Scott Boulevard corridor to open entirely after seven years
COLUMBIA – The entire Scott Boulevard corridor is set to open Friday afternoon after about seven years of construction work.
The city is finishing the last section of the final phase of the Scott Boulevard Improvement Project that was first approved back in 2005. The project was constructed in three phases to lessen the impact on local residents as much as possible.
In 2009, the first phase of the project began with work on Rollins Road to Brookview Terrace. Barry Dalton, public information officer for Public Works, said this phase of the project cost over 15 million dollars. This included an arterial roadway with traffic signals and pedestrian crossings at Chapel Hill Road and Rollins Road, as well as wider sidewalks, vehicle lanes and marked bicycle lanes.
In 2014, the city continued with sidewalk and bicycle improvements on both east and west sides of the road to connect with the MKT trail. This phase also included a bridge over Hinkson Creek and a roundabout at the Vawter School Road intersection. Dalton said this phase cost just under six million dollars.
In 2016, the city worked on the final phase from Vawter School Road to Route KK. Dalton said the goal here was to reconstruct street pavement, sidewalks, storm drainage and utilities to increase safety and convenience. He said this final phase cost nearly 11 million dollars.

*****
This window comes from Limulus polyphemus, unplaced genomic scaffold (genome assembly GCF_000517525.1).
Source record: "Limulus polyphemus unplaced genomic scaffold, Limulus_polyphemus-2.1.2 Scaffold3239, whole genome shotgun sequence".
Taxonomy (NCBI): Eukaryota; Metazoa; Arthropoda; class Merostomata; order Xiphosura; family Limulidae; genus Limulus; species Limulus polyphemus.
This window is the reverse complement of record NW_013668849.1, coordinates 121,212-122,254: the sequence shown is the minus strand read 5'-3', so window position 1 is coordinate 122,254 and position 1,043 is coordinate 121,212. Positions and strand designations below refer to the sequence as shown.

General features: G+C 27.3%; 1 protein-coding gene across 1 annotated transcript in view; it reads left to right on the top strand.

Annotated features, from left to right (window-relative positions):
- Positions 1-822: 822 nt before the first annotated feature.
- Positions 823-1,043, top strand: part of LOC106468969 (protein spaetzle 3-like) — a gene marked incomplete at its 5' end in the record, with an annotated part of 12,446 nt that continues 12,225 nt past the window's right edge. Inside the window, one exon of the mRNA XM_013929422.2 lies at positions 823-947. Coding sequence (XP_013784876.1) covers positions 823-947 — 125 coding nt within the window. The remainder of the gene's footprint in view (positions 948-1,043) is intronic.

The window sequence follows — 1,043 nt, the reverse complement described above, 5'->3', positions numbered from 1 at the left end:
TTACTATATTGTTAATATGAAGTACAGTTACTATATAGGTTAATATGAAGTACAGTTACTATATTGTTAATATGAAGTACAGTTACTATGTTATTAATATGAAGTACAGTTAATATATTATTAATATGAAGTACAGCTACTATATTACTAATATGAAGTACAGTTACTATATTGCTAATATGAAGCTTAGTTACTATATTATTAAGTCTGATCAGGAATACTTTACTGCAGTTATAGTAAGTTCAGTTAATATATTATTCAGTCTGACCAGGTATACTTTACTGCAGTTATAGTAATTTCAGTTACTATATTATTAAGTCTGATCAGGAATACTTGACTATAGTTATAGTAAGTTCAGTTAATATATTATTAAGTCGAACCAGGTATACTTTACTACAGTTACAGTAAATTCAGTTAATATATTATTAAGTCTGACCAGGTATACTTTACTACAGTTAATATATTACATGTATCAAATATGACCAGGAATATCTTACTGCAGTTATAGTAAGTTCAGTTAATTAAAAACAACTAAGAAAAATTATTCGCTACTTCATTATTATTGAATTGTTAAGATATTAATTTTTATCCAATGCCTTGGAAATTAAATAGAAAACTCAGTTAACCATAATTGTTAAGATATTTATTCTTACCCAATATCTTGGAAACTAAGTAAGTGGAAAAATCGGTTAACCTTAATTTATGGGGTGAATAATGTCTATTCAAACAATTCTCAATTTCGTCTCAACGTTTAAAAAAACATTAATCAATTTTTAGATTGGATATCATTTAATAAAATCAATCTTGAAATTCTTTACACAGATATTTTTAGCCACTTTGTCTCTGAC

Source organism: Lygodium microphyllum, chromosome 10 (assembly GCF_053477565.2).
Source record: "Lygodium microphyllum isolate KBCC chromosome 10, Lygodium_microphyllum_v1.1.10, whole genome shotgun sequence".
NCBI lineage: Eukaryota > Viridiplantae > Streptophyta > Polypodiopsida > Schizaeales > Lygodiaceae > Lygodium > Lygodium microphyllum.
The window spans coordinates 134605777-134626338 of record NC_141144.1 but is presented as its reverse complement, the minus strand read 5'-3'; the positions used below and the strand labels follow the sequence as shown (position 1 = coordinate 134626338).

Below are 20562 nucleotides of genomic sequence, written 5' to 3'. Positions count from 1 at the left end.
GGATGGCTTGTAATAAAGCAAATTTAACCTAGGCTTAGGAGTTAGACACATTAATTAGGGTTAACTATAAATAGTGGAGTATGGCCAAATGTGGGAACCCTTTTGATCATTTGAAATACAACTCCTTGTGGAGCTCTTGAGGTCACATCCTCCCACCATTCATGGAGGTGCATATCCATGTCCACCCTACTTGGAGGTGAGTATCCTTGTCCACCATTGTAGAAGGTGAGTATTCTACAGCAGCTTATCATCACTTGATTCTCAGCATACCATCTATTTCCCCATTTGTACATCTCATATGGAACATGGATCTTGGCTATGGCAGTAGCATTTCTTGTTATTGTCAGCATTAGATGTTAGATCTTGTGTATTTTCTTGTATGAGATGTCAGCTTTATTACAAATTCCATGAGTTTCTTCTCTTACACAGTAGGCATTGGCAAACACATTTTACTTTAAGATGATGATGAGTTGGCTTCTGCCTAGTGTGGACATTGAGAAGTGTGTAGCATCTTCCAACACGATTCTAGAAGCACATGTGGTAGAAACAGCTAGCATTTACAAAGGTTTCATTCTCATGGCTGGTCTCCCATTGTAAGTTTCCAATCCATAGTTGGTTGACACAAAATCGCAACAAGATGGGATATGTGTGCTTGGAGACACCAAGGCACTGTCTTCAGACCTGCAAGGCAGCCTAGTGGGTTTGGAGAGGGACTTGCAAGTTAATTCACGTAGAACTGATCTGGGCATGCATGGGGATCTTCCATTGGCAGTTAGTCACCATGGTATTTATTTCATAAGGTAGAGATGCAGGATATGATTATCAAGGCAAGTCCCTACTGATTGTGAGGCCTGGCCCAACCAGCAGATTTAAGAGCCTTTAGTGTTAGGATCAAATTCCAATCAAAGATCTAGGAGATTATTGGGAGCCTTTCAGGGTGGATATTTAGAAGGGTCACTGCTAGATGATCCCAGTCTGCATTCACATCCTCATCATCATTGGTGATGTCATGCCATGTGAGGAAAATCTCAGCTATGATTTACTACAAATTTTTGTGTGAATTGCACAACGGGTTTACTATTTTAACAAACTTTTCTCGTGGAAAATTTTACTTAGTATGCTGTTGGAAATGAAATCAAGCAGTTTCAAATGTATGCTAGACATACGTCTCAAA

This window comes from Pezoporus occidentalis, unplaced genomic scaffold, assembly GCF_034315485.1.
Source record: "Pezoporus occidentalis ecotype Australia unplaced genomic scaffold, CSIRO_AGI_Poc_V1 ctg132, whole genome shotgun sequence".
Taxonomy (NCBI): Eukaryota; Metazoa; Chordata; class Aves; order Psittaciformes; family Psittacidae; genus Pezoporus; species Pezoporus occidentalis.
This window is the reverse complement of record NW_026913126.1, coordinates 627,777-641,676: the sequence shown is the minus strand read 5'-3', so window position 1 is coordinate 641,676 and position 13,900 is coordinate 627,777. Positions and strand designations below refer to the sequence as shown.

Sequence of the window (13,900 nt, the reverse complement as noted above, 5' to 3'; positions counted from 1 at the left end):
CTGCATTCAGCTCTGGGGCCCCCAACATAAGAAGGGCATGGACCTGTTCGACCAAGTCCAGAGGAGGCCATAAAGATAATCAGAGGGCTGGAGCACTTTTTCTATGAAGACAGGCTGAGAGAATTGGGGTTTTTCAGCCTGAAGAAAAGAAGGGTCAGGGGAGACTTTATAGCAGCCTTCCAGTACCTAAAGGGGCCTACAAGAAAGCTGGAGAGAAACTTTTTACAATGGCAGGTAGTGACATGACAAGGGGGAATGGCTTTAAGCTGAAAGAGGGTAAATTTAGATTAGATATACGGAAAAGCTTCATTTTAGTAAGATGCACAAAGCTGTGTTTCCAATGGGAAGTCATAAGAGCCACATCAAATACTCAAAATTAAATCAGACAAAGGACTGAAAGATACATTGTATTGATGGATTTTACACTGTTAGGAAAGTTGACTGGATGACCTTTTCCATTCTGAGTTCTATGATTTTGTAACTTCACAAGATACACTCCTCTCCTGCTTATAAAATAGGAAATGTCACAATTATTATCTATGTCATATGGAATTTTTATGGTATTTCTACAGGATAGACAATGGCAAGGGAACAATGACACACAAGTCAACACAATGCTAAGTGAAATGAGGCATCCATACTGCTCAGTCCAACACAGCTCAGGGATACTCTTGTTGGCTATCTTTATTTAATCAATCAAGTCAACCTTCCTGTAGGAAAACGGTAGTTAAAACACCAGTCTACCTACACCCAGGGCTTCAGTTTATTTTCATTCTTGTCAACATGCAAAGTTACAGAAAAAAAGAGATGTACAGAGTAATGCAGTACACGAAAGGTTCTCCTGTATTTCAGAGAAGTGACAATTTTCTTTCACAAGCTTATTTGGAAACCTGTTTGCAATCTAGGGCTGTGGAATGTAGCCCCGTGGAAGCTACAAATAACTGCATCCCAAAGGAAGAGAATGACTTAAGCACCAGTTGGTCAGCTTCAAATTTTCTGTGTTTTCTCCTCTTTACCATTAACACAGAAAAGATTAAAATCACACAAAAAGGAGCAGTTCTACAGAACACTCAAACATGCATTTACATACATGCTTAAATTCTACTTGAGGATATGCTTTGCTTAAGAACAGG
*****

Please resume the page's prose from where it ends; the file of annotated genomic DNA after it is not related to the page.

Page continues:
“The road is now wider, it’s safer, it’s more structurally sound, there’s a new bridge, there’s new bike lanes, sidewalks and there’s a pedestrian overpasses and underpasses,” Dalton said.
Jacqueline Kelly, a resident on the west side of town, said she does not travel often down Scott Boulevard, but she does walk a portion of the road. She believes traffic flows well and the improvements should help.
The funding for this long project came from a variety of taxes, fees and grants.
“This was all funded through the Capital Improvement Sales Tax, the Transportation Sales Tax, the Boone County Road Tax, developmental fees, funds from the Missouri Transportation and Highway Commission, Boone County Revenue Sharing Grant,” Dalton said.
“It not only adds value to that area—as that’s an expanding area of town—but its also a north-south corridor for traffic that needs to pass through there.”